Using Herbs and Spices

Breads and Grains in Vietnam

Breads and Grains in Vietnam

Rice is the principal staple Vietnamese food and one of the most important crops. For the poor, rice with only a sprinkling of low grade nuoc mam is considered a meal and an occasional addition of fish and few vegetables may constitute the whole diet. For other Vietnamese, rice still comes first but the addition of fish, meats and poultry, as well as a variety of vegetables and fruits round out the diet more completely. Without rice - simply boiled white and fluffy - it is scarcely a meal.

Rice flour is used in the making of many dumplings and pastry dishes that are cooked usually by steaming. One such soft dumpling dish is called banh cuon, made by rubbing a ball of soft dough over cheesecloth stretched tightly over a pot of boiling water. The steam cookes the circle of dough which is then lifted off, filled with a minced mixture of meat, fish or vegetables, then rolled and dipped in nuoc cham before popping in the mouth. "Papers" of almost cellophane consistency are made usually commercially out of rice flour and are called "rice papers". Cut into small squares these are used at the table to wrap variously prepared tidbits, then a preliminary sauce-dunking makes them the special dish called cha gio.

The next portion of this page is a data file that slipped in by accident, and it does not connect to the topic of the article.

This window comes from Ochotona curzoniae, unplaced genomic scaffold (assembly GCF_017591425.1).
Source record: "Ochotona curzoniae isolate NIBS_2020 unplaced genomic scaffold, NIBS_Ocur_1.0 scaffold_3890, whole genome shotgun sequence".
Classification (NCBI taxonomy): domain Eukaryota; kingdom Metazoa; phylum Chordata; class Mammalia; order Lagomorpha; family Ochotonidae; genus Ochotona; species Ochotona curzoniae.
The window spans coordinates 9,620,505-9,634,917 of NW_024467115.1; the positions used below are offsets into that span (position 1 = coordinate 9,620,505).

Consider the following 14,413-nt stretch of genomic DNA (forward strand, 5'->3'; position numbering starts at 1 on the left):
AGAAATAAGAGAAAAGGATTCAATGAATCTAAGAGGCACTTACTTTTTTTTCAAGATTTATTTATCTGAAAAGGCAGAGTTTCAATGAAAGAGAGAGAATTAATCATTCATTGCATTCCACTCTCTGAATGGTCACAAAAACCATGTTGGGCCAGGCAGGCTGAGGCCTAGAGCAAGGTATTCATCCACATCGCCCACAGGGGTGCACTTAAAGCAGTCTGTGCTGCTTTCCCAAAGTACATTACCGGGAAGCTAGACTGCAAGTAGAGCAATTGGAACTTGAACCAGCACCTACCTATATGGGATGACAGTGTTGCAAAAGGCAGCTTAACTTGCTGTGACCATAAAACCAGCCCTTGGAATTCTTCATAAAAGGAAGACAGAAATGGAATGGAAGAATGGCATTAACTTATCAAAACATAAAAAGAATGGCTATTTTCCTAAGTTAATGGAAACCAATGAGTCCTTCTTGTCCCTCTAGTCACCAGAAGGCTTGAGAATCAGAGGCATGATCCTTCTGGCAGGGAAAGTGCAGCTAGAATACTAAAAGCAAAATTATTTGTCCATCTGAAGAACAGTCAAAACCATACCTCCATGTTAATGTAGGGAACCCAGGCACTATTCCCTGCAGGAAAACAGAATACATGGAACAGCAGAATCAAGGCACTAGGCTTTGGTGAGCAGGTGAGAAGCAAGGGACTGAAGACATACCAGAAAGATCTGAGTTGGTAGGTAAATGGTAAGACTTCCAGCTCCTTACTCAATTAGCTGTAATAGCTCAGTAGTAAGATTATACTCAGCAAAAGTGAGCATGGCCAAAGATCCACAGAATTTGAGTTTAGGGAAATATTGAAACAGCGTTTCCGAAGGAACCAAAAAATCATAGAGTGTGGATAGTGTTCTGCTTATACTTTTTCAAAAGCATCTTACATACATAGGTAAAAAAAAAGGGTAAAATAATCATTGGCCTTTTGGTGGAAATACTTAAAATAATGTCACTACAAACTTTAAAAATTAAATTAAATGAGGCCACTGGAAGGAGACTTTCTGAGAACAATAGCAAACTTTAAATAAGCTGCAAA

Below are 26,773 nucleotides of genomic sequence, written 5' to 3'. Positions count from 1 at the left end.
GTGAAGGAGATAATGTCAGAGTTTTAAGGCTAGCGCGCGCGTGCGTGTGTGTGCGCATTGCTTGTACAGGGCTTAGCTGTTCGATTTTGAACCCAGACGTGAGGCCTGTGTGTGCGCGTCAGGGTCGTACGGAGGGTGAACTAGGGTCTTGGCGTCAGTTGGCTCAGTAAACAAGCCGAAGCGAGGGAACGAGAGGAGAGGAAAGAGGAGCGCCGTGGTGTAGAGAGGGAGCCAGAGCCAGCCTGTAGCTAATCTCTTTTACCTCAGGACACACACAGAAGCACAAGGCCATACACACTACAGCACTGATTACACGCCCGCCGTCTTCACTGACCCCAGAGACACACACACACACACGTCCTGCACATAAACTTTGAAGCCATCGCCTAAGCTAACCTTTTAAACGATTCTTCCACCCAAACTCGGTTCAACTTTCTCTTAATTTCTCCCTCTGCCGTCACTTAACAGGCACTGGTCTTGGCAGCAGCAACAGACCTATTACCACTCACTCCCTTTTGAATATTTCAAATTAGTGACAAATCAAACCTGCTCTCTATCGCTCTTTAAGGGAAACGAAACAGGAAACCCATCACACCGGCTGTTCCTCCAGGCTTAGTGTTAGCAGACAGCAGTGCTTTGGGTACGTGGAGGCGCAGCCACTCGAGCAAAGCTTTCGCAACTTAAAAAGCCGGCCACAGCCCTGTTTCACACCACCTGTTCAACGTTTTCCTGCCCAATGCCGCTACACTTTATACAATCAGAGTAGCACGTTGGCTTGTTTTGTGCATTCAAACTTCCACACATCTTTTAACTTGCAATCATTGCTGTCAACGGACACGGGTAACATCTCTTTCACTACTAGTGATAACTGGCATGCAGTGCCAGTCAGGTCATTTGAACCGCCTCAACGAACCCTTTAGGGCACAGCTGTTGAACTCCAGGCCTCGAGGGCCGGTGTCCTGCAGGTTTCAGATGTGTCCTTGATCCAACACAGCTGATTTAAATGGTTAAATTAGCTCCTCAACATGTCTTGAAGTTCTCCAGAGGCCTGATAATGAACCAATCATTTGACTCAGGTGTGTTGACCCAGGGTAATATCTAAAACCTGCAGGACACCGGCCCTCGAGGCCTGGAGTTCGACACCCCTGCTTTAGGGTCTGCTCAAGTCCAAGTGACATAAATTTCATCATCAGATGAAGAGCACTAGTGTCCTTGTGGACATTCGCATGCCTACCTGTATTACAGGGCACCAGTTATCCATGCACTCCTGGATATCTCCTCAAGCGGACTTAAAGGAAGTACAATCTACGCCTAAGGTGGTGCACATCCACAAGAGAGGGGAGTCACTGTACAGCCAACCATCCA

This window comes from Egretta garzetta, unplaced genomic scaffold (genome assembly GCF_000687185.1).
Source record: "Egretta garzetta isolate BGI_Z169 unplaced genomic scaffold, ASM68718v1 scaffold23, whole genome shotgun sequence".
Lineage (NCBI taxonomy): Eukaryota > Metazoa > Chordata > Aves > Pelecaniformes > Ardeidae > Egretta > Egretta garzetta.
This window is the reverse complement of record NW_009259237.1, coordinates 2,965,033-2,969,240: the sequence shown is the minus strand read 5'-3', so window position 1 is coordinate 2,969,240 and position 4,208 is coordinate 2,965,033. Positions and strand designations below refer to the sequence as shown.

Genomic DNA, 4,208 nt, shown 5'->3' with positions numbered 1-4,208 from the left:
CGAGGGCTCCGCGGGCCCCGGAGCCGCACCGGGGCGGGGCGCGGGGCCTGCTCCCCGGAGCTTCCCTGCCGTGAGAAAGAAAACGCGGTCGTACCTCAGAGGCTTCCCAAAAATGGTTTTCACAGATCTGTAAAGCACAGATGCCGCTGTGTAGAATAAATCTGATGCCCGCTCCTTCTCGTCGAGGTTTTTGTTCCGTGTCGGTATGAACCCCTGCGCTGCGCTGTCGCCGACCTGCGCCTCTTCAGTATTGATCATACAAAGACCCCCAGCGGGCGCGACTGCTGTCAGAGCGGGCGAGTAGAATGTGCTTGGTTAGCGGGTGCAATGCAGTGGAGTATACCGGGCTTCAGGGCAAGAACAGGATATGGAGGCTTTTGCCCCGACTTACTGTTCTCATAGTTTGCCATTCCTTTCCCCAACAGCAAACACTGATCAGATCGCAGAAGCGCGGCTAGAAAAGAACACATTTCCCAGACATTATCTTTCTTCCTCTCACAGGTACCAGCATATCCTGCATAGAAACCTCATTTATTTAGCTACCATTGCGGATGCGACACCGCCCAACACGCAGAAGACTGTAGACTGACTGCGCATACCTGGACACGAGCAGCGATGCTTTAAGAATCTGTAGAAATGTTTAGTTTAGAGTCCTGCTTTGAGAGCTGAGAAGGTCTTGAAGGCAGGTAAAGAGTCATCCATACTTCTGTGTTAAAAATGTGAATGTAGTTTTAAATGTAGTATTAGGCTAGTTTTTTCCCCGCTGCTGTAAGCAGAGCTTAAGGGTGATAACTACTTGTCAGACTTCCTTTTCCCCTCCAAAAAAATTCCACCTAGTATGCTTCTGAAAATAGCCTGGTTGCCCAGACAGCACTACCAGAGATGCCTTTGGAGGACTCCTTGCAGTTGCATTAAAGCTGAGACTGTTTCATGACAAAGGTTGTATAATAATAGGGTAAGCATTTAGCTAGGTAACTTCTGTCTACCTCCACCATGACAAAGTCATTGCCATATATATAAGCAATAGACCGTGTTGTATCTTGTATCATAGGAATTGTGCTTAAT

Some western-type breads and rolls are available in Saigon in restaurants catering to European or western tastes but these are not a regular part of the Vietnamese diet. Noodle dishes, as in other East Asian countries, often form the basis of a quick lunch. Noodles may be prepared from rice, wheat or buckwheat flours. As with almost every other type of dish, what makes it distinctly Vietnamese is the addition of nuoc mam.

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